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HTTP headers | Warning

  • Last Updated : 08 Jun, 2020

The HTTP headers allows the customer and server to pass additional information with an HTTP solicitation or response. The Warning general HTTP header entertains the information about potential problems with the status of the message which might not be reflected in the message. The field itself consists of the warn-code, a warn-agent, a warn-text, and an optional warn-date. More than one Warning header may show up in response. Warning header fields can be applied to any message, however, used to warn about a possible lack of semantic transparency from caches operations and can only be applied to transformation messages. 

Syntax: 

Warning: <3-DIGIT-warn-code> <SP warn-agent> <SP warn-text> [< SP warn-date>]

Directive: This header accepts four directive as mentioned above and describe below:

<warn-code>: It is a three-digit caution number which should be written in natural language, where the first digit indicates whether the Warning is required to be erased from a stored response after approval. The warning codes provide data supplemental to the status code in SIP reaction messages. The Warning codes in the 1xx and 2xx range are specific to the HTTP. 

  • 1xx warn-codes: It depicts the freshness or revalidation status of the response, and must be deleted after a successful revalidation.It is generated by a cache only when approving a cached entry. It must not be engendered by the customer.
  • 2xx warn-codes: It describes some aspect of the representation that isn’t redressed by a validation and will not be deleted by a cache after approval unless a full response is sent.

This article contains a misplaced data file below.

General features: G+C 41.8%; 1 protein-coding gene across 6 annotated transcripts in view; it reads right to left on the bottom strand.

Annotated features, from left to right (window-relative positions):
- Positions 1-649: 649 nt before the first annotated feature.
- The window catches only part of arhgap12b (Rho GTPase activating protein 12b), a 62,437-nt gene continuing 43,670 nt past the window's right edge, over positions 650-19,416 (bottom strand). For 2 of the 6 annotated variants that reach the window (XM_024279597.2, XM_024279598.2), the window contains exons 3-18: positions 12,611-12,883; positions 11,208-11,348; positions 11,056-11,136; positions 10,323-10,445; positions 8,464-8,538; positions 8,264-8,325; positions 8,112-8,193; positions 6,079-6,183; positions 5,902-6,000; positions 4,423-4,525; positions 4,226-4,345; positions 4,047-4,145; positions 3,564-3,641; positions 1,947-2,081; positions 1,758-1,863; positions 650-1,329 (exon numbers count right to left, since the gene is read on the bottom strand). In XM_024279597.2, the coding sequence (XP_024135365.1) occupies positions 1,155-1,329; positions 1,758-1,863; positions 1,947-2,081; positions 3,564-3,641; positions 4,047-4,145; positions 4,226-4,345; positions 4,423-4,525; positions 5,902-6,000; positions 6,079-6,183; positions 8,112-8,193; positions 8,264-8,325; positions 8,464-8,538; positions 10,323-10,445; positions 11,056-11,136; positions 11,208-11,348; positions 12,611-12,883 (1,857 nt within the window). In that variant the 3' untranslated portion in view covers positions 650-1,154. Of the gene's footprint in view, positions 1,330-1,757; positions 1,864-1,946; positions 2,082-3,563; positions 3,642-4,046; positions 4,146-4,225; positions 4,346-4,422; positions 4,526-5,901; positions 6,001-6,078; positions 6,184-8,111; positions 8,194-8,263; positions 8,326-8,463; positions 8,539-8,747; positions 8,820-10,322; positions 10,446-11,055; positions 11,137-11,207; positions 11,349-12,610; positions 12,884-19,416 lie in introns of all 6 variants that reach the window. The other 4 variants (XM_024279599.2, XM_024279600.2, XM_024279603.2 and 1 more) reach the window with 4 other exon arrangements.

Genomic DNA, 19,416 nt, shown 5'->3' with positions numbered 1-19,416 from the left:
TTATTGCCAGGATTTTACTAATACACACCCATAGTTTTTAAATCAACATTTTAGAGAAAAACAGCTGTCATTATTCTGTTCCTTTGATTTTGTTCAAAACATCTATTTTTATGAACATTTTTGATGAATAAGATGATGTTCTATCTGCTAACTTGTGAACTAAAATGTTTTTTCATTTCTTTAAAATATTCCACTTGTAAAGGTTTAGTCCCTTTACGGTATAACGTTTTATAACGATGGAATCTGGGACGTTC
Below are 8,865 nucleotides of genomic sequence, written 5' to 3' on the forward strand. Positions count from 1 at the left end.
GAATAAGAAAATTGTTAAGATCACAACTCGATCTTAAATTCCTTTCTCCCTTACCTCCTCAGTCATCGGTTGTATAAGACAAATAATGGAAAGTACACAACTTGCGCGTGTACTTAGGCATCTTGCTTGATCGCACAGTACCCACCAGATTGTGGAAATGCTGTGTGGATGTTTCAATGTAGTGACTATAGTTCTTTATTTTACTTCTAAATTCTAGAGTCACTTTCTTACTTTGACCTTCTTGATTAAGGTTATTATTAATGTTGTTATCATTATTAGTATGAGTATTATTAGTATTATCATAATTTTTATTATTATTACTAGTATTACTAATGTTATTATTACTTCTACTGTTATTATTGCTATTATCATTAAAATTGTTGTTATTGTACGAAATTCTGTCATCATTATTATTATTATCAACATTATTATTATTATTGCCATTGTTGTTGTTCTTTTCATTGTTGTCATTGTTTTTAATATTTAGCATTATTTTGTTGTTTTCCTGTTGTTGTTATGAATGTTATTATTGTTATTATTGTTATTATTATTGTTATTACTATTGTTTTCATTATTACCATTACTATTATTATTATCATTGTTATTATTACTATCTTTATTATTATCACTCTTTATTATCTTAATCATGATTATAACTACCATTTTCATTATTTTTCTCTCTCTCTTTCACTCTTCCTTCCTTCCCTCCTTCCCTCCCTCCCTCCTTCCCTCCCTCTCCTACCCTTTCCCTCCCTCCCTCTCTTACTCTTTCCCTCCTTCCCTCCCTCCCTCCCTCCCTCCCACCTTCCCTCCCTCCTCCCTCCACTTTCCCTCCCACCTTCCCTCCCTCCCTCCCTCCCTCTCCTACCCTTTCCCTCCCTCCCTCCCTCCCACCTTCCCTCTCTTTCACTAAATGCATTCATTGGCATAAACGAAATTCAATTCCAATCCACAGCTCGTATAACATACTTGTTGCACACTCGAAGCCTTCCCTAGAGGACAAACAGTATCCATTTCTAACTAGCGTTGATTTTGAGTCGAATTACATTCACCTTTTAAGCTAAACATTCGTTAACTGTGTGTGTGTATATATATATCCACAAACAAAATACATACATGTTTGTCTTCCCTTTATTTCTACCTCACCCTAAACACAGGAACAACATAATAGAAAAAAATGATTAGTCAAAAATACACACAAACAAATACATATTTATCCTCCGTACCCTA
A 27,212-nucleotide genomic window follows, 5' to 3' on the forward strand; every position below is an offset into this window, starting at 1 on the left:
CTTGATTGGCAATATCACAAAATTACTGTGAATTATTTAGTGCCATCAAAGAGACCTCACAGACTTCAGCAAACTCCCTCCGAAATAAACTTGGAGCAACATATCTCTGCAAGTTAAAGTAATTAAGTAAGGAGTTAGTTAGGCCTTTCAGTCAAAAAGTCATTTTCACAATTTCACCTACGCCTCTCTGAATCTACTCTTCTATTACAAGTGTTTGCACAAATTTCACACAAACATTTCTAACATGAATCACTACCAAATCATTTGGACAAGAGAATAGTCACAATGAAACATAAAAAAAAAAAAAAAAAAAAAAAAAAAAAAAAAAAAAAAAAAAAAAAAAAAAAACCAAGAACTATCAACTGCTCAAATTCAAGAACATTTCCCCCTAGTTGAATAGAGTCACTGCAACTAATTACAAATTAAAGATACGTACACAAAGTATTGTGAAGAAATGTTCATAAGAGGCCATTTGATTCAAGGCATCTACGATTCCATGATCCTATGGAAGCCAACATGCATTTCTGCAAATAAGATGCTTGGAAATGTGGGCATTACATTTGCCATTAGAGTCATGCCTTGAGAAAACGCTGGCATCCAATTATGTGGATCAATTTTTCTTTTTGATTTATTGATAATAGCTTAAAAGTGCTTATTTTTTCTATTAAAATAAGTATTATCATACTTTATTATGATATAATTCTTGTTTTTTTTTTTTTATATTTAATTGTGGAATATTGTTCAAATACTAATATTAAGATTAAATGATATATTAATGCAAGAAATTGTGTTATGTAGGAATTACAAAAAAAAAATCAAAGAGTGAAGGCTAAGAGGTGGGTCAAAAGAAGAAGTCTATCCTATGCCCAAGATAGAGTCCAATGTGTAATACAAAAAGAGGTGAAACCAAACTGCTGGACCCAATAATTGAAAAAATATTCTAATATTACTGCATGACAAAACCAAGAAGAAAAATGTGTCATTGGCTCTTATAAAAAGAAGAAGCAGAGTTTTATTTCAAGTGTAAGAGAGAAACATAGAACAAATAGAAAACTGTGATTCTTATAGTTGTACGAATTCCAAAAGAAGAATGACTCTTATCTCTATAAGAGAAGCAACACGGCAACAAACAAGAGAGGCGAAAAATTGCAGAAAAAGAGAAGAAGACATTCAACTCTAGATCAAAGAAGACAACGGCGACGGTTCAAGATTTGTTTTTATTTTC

<warn-agent>: It indicates what server has added/inserted the header field. The name or pseudonym of the server or software adding the Warning header (might be “-” when the agent is unknown).



<warn-text>: It is enclosed in quotes (warn-text = quoted-string), the advisory text displaying the error that is most likely to be comprehensible to the user receiving the response.

<warn-date>:It is Optional. In the event that more than one Warning header is sent, incorporate a date that matches the Date header (warn-date = HTTP-date ).

The warn-codes and the recommended warn-text, are listed below in the table: 

Warn-CodeWarn-TextDescription
110

Response is Stale

It must be included whenever a sent response is stale.
111

Revalidation Failed

It must be incorporated if a cache returns a stale response because an endeavor to approve the failed response, due to an powerlessness to reach the server.
112

Disconnected Operation

It ought to be incorporated if the cache is deliberately disengaged from the rest of the server network for a period of time.
113

Heuristic Expiration

It must be encapsulated if a cache heuristically picks a caching freshness lifetime greater than 24 hours and the response’s age is more than 24 hours.
199

Miscellaneous Warning

The warning-text may include whimsical information to be introduced to a client. A framework accepting this sort of caution must not make any automated step, other than introducing the caution to the client.
214

Transformation Applied

It ought to be incorporated by a proxy or cache on the off chance that it applies any change to response, for example, changing the content-coding, media-type of the response, or the entity-body of the response, unless this caution code already appears in the response. 
 
299

Miscellaneous Persistent Warning

This is same as warn-code 199, yet illustrate a obstinate warning message to the user.

Examples :

Warning: 246 - "Embedded Warning" "sat, 05 Oct 2019 10:47:47 GMT"
Warning: 199 -"Miscellaneous warning" "sun, 18 Oct 2015 07:28:00 GMT"

Supported Browsers: The browsers supported by  HTTP headers Warning are listed below:

  • Google Chrome
  • Internet Explorer
  • Firefox
  • Safari
  • Opera
  • Edge
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